In 1890, Vincent van Gogh, flattened by depression and loneliness and plagued by financial woes, shot himself in the midst of a wheat field in Auvers, France. As Atlas Obscura notes, he was buried in the public cemetery of the village in the midst of the landscapes he so loved to paint. He was 37. His brother, Theo, died just six months later at 33 years of age and was buried next to his brother.
Now, The Art Newspaper’s Hannah McGiven reports, a group devoted to van Gogh's memory is working to preserve the church and cemetery where the brothers graves rest. The organization's task became urgent following a natural disaster in October 2015. As McGiven writes, a catastrophic storm ripped through Auvers. The church and cemetery didn’t fare that well; the roof of the church collapsed and the gravestones in the cemetery, which was waterlogged beneath the driving rain, sustained damage.
The cemetery is in need of public restrooms, lighting, a secure entrance, better landscaping and a drainage system to prevent further damage. But even before the storm hit, the cemetery needed help. Some 200,000 admirers visit it each year to pay tribute to one of the artworld's greats, and as Institut Van Gogh, the nonprofit spearheading the restoration writes, "these simple tombs were never meant to be visited by such large numbers, and their surroundings need to be completely redesigned."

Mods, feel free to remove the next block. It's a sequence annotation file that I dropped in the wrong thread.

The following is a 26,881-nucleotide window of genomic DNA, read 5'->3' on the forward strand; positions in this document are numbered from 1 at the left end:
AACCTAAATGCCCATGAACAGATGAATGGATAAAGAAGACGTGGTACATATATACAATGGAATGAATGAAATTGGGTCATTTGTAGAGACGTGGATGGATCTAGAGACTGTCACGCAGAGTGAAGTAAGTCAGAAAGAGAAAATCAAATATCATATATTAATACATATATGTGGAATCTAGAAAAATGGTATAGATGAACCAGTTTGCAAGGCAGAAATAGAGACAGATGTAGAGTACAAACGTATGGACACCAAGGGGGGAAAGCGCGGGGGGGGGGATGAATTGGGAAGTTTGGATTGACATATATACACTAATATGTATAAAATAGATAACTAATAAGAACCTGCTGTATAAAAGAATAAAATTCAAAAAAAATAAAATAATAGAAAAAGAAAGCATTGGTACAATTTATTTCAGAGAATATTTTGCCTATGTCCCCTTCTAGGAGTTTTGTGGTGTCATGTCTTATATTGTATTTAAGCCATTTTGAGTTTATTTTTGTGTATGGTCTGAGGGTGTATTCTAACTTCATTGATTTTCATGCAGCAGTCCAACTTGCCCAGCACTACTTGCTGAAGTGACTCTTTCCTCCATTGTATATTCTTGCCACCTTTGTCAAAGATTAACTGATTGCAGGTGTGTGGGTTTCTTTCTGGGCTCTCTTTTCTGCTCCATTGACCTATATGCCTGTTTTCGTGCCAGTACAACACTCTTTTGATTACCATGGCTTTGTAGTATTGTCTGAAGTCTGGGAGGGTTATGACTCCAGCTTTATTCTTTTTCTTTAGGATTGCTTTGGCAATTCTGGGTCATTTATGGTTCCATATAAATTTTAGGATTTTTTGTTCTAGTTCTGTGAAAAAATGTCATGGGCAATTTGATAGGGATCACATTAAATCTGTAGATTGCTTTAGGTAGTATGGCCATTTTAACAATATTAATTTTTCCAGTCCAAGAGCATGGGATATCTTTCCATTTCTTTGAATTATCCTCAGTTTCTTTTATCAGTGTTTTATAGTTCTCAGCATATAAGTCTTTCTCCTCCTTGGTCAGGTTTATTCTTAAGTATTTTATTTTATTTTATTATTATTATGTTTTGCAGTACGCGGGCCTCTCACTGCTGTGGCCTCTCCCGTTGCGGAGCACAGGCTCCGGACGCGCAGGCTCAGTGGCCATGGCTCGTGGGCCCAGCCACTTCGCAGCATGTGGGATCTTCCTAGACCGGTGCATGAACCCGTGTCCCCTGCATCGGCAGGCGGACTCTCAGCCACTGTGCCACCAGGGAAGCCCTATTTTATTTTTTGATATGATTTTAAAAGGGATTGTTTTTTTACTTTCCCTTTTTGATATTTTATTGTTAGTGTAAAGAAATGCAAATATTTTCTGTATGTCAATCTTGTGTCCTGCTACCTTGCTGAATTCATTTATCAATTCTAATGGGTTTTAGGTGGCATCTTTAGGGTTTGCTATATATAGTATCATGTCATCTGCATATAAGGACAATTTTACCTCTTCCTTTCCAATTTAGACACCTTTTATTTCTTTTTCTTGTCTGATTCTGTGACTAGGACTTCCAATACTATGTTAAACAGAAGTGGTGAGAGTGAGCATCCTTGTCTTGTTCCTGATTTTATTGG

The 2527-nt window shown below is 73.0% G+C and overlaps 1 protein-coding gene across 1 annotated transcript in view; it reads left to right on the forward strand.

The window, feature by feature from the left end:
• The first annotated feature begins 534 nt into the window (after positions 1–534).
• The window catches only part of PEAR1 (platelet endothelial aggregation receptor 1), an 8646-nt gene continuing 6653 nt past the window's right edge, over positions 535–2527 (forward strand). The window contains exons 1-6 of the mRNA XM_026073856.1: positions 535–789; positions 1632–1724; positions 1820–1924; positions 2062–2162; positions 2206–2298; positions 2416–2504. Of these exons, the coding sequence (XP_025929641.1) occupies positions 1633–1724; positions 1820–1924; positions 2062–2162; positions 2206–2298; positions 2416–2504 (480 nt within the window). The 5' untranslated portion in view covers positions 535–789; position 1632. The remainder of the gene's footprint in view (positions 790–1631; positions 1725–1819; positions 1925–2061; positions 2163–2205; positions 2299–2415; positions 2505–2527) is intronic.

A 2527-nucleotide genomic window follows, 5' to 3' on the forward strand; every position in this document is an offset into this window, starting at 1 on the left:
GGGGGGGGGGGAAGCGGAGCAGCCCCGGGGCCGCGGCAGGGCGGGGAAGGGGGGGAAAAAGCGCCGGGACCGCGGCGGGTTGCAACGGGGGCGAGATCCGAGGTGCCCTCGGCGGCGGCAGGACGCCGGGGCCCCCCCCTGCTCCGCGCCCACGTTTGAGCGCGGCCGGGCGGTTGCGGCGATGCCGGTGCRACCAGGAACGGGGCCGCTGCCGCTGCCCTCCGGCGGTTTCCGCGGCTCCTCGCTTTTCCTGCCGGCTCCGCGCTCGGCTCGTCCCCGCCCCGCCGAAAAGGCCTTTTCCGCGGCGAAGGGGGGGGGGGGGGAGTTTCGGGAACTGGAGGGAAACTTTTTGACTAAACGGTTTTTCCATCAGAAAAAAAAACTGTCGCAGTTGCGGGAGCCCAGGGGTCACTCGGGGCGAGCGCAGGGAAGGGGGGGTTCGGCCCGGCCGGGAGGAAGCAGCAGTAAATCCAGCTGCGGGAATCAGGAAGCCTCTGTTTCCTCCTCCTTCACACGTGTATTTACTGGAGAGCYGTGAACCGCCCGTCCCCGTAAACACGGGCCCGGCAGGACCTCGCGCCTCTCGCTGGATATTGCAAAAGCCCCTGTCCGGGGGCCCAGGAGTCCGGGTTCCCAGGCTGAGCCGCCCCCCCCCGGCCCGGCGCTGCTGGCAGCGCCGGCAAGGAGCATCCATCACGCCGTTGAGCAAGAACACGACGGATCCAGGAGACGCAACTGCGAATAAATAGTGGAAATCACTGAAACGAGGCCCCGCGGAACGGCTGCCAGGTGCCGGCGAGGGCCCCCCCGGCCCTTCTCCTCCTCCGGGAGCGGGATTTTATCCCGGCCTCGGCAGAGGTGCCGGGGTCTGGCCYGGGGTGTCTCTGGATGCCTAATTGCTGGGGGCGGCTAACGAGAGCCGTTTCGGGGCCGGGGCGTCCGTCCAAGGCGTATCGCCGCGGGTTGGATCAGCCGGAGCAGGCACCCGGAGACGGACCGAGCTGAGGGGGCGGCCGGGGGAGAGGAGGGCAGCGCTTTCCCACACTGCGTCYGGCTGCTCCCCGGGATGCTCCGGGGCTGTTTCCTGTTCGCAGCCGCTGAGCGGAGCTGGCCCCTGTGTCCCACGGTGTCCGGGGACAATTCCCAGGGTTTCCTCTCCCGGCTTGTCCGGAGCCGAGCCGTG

The group tells McGiven, they're hoping to raise an estimated $642,000 to finance the restorations by July. That’s a lot of dough—but then again, van Gogh did contribute a lot to art and culture. The artist also had an eye for beauty in this world—and the sensitive soul might just have appreciated new patrons chipping in to ensure the resilience of his final resting place.
Find out more information about the Institut Van Gogh's efforts here.